Third, the film reveals that social change on this deepest of levels releases a tremendous amount of creative energy. Feminism, or diversity in general, is breaking out of the idea of ‘representation’. It’s no longer about how things look – for example, having an extra black person or woman on the cast. Instead, It’s about freeing the creative energy that’s been suppressed through injustice and power monopolies.

This is an exhilarating ride – travelling with the Smurfs for some of it is a pleasure and an awakening.

 smurfs evolution






India blackboard

Classrooms of India

Education is important in India, so it’s not surprising to see ads set in classrooms. But this setting often has an additional function: to help negotiate conflicts between India’s emerging, youthful modernity and its long-established respect for tradition and authority.

Two TV ads currently being aired give us a very similar storyline: a hint of rebellion and autonomy amongst the students, followed by the restoration of the teacher’s authority. In an ad for Indian watch brand Titan, the students get to their feet in a chorus of their own making – as if standing up to the teacher with a display of their own ability to self-organise. But the hint of rebellion is a red herring, as they’re actually getting to their feet to present him with a retirement gift. Authority is restored; student autonomy becomes a way not to challenge but to pay a creative tribute to the teacher.


Similarly, in this ad for on-line fashion retailer Myntra, a display of student autonomy is resolved and neutralised – here, when the teacher appears to restore order.

In both ads, the storyline revolves around the tussle between youthful autonomy and self-expression on the one hand, and traditional structures, on the other. A balance is struck: tradition wins, while allowing students to express themselves within certain boundaries.

But a recent ad for newspaper The Hindu gives us a more unsettling account of the relationship between traditional power structures and the next generation. A class is asked to debate a political issue while observing ‘proper parliamentary behaviour’. The students take the instruction literally and a fight breaks out – copying the disorder previously seen in the Indian parliament. So here, there is no safe, respected authority to take back the reins: disorder is present at the heart of power itself.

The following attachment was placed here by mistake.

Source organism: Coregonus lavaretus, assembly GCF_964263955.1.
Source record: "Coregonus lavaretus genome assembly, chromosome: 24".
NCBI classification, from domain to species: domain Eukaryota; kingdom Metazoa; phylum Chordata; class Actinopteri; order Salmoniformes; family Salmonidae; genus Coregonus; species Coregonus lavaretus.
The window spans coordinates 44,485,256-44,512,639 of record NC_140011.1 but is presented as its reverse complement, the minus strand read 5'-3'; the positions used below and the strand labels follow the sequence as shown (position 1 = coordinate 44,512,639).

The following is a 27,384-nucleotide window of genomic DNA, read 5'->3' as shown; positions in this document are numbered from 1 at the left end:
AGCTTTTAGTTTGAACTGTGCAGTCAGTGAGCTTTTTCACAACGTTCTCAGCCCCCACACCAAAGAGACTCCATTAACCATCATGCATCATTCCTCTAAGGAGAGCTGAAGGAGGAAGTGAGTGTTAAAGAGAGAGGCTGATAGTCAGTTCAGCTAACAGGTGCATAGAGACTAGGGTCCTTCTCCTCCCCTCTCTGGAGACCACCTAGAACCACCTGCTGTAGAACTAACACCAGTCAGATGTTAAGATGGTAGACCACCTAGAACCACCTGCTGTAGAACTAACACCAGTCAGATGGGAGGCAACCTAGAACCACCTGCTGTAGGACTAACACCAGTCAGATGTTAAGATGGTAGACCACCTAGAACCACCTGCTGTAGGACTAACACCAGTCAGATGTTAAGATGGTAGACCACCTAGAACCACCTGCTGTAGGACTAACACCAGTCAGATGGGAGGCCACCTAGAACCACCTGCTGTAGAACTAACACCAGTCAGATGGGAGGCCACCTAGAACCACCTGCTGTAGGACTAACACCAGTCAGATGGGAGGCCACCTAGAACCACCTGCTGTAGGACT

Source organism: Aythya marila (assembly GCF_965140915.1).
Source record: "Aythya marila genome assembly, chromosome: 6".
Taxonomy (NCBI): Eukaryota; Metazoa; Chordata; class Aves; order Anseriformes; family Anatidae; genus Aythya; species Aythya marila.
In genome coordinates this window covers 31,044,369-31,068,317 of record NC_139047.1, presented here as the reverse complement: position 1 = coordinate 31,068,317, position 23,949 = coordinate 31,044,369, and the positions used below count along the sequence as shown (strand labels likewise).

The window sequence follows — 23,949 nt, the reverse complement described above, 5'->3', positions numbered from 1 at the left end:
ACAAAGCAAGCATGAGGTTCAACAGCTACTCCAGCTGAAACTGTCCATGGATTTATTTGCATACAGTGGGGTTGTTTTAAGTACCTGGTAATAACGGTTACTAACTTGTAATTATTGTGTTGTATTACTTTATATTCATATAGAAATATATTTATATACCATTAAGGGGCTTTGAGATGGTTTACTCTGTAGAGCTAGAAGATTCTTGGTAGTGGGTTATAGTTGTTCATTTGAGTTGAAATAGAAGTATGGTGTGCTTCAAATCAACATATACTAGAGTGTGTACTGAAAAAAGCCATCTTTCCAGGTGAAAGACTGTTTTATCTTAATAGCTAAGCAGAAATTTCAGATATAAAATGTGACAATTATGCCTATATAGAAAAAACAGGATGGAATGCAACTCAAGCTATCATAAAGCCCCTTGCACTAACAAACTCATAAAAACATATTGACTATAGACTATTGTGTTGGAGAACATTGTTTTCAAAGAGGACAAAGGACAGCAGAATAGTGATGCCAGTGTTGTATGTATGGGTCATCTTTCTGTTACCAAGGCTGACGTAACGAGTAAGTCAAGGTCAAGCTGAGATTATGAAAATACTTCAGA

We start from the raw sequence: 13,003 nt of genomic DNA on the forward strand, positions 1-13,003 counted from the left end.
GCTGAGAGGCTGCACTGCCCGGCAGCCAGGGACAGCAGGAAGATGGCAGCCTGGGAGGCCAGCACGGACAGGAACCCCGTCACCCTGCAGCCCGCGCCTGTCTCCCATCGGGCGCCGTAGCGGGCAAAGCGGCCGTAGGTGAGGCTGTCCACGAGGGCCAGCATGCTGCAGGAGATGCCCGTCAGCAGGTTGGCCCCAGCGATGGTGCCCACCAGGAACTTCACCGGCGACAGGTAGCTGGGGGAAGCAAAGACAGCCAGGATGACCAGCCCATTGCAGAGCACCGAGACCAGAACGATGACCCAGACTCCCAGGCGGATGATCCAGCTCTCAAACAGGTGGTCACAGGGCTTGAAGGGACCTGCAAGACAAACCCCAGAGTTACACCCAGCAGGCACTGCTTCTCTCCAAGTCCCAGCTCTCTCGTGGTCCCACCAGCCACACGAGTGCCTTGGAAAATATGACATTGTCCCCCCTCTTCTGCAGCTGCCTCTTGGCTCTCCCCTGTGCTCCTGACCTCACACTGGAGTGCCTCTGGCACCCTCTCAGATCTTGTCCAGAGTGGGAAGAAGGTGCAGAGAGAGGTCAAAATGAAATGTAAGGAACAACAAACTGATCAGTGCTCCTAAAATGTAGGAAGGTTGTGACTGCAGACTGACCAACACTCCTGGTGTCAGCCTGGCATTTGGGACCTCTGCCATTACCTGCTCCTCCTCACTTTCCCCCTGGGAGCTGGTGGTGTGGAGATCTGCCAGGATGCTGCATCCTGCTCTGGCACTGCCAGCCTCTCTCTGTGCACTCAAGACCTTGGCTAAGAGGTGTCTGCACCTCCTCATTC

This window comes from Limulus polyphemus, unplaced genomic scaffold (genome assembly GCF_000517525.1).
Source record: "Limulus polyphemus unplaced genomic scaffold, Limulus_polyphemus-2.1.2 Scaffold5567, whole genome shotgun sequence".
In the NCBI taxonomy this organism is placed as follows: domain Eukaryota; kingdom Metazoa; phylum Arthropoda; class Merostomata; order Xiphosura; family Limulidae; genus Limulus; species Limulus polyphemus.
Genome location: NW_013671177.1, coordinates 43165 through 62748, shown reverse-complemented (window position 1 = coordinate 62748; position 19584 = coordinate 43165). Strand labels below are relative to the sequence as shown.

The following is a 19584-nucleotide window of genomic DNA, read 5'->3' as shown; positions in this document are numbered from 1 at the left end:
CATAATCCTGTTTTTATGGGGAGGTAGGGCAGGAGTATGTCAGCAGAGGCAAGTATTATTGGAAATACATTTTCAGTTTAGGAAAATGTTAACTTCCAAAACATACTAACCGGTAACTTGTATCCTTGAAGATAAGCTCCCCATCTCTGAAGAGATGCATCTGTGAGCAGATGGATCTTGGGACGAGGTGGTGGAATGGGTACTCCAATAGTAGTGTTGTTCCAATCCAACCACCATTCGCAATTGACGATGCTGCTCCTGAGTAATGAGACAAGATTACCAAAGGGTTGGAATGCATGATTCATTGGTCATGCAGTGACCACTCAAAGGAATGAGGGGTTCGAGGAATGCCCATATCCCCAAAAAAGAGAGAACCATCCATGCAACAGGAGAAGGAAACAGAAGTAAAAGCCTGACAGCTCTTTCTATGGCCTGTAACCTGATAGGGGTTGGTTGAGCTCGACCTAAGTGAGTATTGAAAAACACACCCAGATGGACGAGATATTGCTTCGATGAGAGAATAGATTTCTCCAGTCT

models and makers

Models and Makers

Models are a big theme emerging in advertising and popular culture at the moment.

Talk Talk’s UK 2012 ad shows figurines from a toy village coming to life after the visitors have gone home.

Honda’s Channel 4 idents feature models of the brand’s crowning glories past and present.

honda idents

Ikea has brought out doll’s house furniture – not just for kids, designed to become adult collectibles too.

IKEA HUSET Doll's House Furniture

Beyond advertising and consumer culture, artists and designers such as Slinkachu and Christopher Boffoli (below)  are also using models, miniatures and figurines.

Christopher Boffoli

In Brighton, digital agency Developing Dreams and artist Emilia Telese have created an installation enabling people to be ‘printed out’, by a 3D printer, as a mini figurine.


Semiotics can help spot emerging patterns like this one, identifying the bigger cultural meanings behind its diverse expressions. Here we can see a growing interest in the process of ‘making’ – the model implies the maker, and the miniature implies the power of  craft, skill, technology and the human hand itself. Many brands are now looking to explore this space and semiotics can provide the wider cultural awareness and conceptual tools to help them do so.